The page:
Technology should be an integrator and not a disruptor in proptech, say experts at TechSparks 2021

Experts from the Indian housing fraternity discussed how proptech is revolutionising the real estate industry and throwing up more opportunities for all stakeholders.

With technology seeping into every sector, property technology, or proptech as it is popularly known, is actively playing a role in redefining the world of real estate. The industry has been infusing technology in everyday operations to streamline procedures and enhance transparency.

On Day 5 of YourStory’s TechSparks 2021, a host of personalities on different forums discussed the future of proptech in India, and how technology can be used to urbanise the country.

The discussion kicked off with a talk by Durga Shanker Mishra, Secretary, Ministry of Housing and Urban Affairs, Government of India, followed by a launch hosted by John Kuruvilla, Chief Mentor, Brigade Reap. The dialogue concluded with a panel discussion among Vipul Roongta, Managing Director and CEO, HDFC Capital; Arvind Subramanian, MD and CEO, Mahindra Lifespaces; Nirupa Shankar, Executive Director, Brigade Group; Samir Kumar, MD and General Partner, Inventus Capital Partners; and Tanuj Shori, CEO, Square Yards.

Digital transformation for urban India

India is going through a rapid urbanisation process. Taking note of how population growth in urban areas overtook that of the rural ones in the 2011 census, Mishra added that the 2021 census projections also state that the urban population constitutes around 35-36 per cent of the total population. He was delivering a talk on ‘Leveraging technology for urbanisation’.

While the government is remediating around 15,000 acres of dumpsites using technology, the Atal Mission for Rejuvenation and Urban Transformation has used technology to provide water and sewer connections and convert street lights into LED lights.

Six out of 54 new construction technologies have been chosen under the Global Housing Technology Challenge - India that is being constructed at six places across the country — Chennai, Rajkot, Indore, Lucknow, Ranchi, and Agartala.

“All these six cities have a different kind of construction technology, the foundation for which was laid on January 1 this year. I’m happy to see that two 14-storeyed buildings have come up in just 35 days and the kind of finishing guarantees are such that it’ll stay up for 100 years without requiring any maintenance. It is resource sufficient, resilient to climate, and it’s a rapid construction technology,” said Mishra.

He highlighted that the focus of the ministry is to bring ease to citizens’ living styles using technology. “When we work on a big scale, technology assists us in bringing about reliability, confidence and consistency in whatever we are doing for the citizens,” he said.

Addressing the challenges

Drawing a parallel to Mishra’s perspective, Brigade Reap’s John Kuruvilla said that the real estate and construction industry in India is slated to contribute 13 percent to the total GDP, and is also the second-largest employment generator in the country.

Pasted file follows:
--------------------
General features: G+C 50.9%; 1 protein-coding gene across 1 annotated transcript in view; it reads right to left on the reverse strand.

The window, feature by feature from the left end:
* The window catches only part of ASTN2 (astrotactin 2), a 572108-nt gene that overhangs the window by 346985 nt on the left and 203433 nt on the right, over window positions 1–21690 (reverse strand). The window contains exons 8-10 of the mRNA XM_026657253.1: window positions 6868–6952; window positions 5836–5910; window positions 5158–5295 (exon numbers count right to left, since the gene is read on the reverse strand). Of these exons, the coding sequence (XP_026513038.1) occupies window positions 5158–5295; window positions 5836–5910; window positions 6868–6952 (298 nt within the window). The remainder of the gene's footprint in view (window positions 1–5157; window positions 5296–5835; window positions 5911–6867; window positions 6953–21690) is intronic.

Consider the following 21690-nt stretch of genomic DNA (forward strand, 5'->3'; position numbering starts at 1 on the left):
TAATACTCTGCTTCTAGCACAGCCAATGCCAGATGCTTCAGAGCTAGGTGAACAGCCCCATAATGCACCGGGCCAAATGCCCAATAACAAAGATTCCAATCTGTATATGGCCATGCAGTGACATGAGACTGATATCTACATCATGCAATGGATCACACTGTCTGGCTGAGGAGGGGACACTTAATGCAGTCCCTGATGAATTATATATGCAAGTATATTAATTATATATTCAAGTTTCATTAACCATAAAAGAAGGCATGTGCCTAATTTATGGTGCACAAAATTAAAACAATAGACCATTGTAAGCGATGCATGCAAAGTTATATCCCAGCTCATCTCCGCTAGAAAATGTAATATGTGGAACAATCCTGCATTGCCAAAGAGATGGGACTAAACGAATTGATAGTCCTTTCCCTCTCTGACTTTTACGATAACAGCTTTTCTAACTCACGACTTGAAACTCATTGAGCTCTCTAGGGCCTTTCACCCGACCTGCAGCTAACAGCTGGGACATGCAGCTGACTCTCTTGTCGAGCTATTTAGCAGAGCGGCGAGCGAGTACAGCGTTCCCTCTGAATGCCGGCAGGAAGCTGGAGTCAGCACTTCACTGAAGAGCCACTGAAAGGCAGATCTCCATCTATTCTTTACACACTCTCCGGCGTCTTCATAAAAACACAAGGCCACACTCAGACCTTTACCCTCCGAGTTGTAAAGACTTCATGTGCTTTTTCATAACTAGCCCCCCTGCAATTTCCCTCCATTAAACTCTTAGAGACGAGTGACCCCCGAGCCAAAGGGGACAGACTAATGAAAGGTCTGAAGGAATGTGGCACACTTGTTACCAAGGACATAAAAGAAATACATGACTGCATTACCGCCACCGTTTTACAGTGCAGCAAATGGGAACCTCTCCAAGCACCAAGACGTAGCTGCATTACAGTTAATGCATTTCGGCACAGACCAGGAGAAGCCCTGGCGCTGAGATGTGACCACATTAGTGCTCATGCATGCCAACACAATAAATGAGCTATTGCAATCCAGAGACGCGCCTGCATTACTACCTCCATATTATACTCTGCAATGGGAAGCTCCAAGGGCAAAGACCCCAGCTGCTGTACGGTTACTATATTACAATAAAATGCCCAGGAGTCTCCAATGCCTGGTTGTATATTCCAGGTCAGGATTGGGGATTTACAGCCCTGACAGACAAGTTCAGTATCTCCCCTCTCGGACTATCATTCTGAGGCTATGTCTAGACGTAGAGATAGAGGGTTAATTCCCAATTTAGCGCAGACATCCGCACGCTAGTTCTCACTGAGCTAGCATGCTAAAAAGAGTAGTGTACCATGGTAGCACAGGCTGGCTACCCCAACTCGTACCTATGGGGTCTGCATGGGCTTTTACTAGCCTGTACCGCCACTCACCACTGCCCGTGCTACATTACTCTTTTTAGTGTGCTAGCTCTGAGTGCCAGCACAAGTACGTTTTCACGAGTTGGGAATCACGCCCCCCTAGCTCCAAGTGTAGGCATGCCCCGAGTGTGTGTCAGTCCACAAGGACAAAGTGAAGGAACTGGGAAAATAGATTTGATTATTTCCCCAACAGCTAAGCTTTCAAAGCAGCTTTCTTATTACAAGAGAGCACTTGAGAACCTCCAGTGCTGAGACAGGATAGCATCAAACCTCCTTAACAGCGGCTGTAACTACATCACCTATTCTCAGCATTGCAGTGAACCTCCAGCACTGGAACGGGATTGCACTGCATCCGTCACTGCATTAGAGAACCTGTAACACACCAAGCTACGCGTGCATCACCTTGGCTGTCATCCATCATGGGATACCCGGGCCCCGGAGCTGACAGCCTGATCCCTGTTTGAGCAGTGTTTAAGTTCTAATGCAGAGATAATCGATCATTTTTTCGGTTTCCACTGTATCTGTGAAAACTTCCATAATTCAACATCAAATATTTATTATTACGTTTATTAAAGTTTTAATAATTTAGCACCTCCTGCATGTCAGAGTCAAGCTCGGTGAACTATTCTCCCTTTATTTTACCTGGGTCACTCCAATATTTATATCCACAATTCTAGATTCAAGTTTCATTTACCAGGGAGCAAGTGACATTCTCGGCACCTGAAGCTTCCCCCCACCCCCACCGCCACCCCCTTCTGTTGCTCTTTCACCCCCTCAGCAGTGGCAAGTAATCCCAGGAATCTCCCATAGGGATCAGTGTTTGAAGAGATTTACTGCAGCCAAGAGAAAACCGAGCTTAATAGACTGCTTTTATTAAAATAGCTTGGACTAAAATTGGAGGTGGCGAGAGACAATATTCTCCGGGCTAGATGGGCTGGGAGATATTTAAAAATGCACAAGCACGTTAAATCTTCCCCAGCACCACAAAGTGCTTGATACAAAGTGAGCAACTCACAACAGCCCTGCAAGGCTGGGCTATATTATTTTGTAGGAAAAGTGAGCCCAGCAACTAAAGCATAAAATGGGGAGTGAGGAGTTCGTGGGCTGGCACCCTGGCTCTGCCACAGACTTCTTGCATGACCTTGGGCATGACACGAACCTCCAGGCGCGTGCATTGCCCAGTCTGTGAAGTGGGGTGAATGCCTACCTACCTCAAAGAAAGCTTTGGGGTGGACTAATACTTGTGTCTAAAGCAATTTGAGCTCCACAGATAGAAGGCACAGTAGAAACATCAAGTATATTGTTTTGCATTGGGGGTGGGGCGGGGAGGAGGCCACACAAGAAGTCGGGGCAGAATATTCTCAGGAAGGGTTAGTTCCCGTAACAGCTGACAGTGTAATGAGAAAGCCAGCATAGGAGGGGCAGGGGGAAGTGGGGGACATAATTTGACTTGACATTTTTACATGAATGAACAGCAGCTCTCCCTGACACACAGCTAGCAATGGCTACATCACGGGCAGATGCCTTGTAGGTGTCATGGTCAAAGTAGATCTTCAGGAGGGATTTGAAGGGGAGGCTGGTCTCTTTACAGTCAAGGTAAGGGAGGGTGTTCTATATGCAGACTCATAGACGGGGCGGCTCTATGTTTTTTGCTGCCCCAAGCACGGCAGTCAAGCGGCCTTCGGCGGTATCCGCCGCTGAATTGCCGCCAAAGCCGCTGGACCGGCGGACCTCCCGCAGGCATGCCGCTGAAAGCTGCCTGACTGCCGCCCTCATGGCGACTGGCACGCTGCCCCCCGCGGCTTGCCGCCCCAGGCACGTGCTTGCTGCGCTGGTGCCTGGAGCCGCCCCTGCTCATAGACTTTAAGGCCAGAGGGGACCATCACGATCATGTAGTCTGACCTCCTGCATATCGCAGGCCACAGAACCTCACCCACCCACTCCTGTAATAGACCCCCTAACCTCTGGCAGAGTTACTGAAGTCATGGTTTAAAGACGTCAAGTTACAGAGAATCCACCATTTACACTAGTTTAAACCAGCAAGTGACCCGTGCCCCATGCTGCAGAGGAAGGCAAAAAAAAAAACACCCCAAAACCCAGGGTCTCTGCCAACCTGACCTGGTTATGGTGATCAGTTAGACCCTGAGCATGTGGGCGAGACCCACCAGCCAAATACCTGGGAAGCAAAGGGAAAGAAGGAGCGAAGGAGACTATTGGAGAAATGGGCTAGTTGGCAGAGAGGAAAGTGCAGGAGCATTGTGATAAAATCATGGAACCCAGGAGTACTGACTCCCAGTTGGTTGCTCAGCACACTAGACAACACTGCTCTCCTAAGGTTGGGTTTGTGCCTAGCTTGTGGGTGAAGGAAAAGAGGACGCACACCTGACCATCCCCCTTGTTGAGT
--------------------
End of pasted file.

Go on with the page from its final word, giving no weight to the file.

“But the industry is plagued with problems like poor productivity, inefficient processes and systems, and the use of legacy systems. While all of these create a wasteful expenditure, they are not able to address the challenges faced by the environment, where the built world is amongst the largest contributors of CO2 emissions,” said John at the launch of ‘Brigade Reap Proptech Pioneers’.

He added that several startups are creating solutions that are delivering value not only for the government but also for the industry. Brigade Reap was started with the intent to understand the challenges faced by the industry and identify young startups with disruptive technologies who could add value and disrupt the real estate game.

Future of proptech in India

Startups have been solving a small piece of the jigsaw puzzle and that there’s no large disruptor for the real estate industry, according to Brigade’s Nirupa Shankar. “Suppose there are 100,000 pieces, and every startup is doing their bit to solve one small piece of it. So, technology is making a certain process more efficient,” she said.

Arvind added that it is important to enhance the product offering. Technology not only plays a huge role in ensuring internal efficiency fulfilment but also around what the customers gain from the product. He further added that while technology has played the role of a disruptor in the value chain so far, it needs to play the role of an integrator across elements of the value chain.

Technologies that improved efficiencies and helped developers to deliver as per their customers’ aspirations would be the key to a bright future, feels Samir. Echoing similar sentiments, Square Yards’ Tanuj said that consolidation of all the fragments in the industry needs to be an important trend, not just at the principal level, but also at every step of the ecosystem, adding that capital availability may become easier in the space.

A lot of attention, said Nirupa, needs to be paid to the execution in order to scale while having a sustainable business model.

“I think that’s the name of the game, whether it’s proptech or any other tech. I hope we start seeing problems being solved for the larger pieces of the puzzle, and I think that’s where we are headed towards,” she concluded.

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